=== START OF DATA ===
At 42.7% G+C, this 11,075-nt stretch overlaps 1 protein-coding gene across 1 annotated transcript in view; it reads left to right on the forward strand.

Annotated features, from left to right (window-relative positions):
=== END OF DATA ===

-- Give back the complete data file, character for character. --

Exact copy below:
At 42.7% G+C, this 11,075-nt stretch overlaps 1 protein-coding gene across 1 annotated transcript in view; it reads left to right on the forward strand.

Annotated features, from left to right (window-relative positions):